By Dr. David S. Gardner
As everyone in the Midwest, Northeast, indeed most of the eastern United States has probably noticed, it’s unusually warm right now.
How warm is it? If the forecast holds up, by the end of this week (Friday March 23), the monthly mean temperature in Columbus, OH (where I’m writing this), will be 53.5 degrees. This is the normal monthly mean for April. Also, Columbus will have had at least nine days in the 70’s this March, two days at or just above 80 degrees. This is similar to what central Ohio experienced in April 2011.
In addition, if one looks out the window in central Ohio they will see not only forsythia in full bloom (our indicator plant that tells us it’s time to put down preemergence herbicide) but also cherry trees and Bradford pears. Cherry trees normally do not bloom in central Ohio until the third week of April.
Soil temperatures in Columbus this morning (March 19) are 57 F. Theoretically, the soil will be warm enough this week for crabgrass to germinate. I say theoretically because we’ve not seen crabgrass in Columbus in March before – and this just as Kentucky bluegrass is barely out of dormancy.
All of the other phenological indicators are out of alignment, too. No model shows forsythia, cherries and magnolias in bloom simultaneously. But, importantly, soil temperatures will be warm enough this week for crabgrass to germinate. Of course, there’s always a chance that a late frost will knock out some of the early germinating crabgrass.
Even so (and this is the take-home message): Get your preemergence out as soon as possible.
Remember, even if you see some crabgrass, new plants will continue to germinate up until the first part of July, so at least the preemergence herbicide can prevent subsequent germination. Don’t rely just on a post product on these sites.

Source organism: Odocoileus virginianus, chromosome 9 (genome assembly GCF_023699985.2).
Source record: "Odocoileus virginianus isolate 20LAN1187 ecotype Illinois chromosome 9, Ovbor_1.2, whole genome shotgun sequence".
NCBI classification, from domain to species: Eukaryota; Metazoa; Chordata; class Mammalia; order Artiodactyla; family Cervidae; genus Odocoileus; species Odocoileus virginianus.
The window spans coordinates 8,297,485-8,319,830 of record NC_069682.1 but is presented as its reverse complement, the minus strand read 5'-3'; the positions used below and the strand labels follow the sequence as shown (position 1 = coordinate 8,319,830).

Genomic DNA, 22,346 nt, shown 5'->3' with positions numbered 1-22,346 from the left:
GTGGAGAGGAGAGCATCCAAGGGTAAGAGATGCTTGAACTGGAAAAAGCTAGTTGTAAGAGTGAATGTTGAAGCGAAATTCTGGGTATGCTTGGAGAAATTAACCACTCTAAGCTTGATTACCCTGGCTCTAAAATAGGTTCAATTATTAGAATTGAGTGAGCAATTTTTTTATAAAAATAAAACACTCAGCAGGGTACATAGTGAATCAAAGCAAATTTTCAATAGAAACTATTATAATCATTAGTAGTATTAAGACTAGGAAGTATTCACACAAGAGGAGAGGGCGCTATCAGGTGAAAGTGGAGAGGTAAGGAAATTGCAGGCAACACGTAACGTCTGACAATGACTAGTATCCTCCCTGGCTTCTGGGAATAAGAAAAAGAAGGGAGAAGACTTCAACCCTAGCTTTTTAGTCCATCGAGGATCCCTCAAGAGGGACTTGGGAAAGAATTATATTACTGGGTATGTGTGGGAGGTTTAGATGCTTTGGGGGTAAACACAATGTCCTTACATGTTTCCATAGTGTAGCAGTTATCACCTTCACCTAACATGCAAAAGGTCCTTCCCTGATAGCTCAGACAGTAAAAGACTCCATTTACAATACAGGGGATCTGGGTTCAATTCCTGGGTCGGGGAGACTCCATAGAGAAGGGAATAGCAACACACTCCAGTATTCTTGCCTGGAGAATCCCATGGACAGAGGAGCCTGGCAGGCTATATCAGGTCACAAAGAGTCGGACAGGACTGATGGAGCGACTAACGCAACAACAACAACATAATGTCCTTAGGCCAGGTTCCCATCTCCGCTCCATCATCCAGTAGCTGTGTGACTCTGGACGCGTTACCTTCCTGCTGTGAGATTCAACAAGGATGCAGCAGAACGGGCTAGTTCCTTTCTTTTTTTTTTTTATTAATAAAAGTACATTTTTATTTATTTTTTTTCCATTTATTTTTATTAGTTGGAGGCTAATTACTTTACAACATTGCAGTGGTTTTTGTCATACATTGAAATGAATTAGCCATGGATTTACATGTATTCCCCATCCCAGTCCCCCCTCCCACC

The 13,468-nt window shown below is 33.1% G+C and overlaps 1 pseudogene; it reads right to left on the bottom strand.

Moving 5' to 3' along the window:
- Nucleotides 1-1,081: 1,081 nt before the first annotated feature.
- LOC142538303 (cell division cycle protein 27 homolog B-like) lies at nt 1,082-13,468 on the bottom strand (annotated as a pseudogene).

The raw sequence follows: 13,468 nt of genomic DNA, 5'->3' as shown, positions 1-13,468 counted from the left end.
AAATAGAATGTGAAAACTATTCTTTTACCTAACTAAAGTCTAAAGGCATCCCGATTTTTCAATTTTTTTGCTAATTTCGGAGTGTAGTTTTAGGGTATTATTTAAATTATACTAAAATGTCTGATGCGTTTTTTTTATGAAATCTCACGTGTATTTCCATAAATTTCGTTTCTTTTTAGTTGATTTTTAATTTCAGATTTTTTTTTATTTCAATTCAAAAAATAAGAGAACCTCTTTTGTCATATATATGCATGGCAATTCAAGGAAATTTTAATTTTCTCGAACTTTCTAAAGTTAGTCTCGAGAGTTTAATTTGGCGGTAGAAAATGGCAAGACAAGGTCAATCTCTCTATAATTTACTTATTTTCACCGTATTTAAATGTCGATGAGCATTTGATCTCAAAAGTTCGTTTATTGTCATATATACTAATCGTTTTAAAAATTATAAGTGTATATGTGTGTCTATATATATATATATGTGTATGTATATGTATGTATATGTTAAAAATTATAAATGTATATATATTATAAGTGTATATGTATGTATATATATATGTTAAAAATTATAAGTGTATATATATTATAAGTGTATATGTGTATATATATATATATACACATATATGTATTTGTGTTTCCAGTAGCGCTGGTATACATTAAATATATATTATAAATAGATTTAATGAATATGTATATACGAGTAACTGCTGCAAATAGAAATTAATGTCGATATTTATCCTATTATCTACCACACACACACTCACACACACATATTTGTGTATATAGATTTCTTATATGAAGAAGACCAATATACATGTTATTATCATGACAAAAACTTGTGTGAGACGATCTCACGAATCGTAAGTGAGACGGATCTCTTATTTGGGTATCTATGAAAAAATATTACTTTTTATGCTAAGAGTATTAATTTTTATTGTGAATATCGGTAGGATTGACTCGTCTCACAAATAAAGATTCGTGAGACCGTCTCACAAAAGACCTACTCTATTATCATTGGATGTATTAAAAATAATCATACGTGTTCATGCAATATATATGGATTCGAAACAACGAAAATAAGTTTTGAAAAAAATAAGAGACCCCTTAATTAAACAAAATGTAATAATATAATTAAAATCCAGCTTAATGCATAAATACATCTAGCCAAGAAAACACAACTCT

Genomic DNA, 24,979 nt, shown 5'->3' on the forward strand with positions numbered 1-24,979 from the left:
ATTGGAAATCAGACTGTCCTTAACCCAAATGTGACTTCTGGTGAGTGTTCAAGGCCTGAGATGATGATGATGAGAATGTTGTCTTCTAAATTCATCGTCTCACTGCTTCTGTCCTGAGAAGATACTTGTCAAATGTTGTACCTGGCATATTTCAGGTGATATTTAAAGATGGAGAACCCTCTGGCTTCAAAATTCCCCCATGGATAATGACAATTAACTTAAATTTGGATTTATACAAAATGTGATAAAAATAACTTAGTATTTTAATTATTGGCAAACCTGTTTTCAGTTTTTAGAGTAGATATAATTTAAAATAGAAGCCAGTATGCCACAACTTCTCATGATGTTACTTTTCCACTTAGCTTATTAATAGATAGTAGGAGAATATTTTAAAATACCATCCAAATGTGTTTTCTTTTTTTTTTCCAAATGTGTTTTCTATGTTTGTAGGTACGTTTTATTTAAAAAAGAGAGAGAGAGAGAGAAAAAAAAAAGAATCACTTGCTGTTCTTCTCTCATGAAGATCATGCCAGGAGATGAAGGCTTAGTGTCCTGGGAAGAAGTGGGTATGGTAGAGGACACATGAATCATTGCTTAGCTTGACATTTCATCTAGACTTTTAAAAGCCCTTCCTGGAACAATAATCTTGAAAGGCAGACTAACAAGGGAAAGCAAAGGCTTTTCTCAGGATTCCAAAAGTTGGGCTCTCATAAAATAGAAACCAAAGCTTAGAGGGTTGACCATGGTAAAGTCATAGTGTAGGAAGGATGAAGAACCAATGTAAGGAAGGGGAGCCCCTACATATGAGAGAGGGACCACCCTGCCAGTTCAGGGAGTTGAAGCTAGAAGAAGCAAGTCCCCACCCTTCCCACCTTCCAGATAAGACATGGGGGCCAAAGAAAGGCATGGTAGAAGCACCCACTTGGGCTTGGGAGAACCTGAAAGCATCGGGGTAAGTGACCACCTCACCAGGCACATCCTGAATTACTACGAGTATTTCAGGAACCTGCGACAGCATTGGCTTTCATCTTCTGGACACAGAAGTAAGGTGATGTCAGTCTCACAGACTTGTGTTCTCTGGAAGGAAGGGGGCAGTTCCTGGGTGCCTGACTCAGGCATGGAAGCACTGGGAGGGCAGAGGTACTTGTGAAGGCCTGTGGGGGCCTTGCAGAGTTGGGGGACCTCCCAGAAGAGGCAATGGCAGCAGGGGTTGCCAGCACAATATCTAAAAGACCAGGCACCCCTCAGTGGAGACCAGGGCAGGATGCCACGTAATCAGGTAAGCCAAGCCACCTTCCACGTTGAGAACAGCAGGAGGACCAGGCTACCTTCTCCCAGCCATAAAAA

Consider using products that offers both pre- and postemergence control. Dimension is a great choice, as is Echelon or Cavalcade PQ. If you decide to use Echelon or Cavalcade PQ, I would wait until crabgrass is 1-4 leaf (which looks to be sometime in mid-late April this year). That way the quinclorac will take out the early crabgrass, plus you won’t have to be as concerned with premature breakdown of the preemergence herbicide.
If you have the materials on hand, you can also combine prodiamine with Tenacity herbicide and this will give both pre- and postemergence crabgrass control.
All of the above advice could be rendered unnecessary if we have a turn in the weather to more normal or below normal temperatures. However, there is nothing from the National Weather Service Climate Prediction Center (which has been remarkably accurate the past several years) to suggest that this current trend of above normal temperatures is going to end anytime soon. Plan your spring as though everything is 3-4 weeks ahead of last year.
About the author: Dr. David Gardner is Associate Professor, Horticulture & Crop Science, at The Ohio State University and technical advisor to TURF magazine.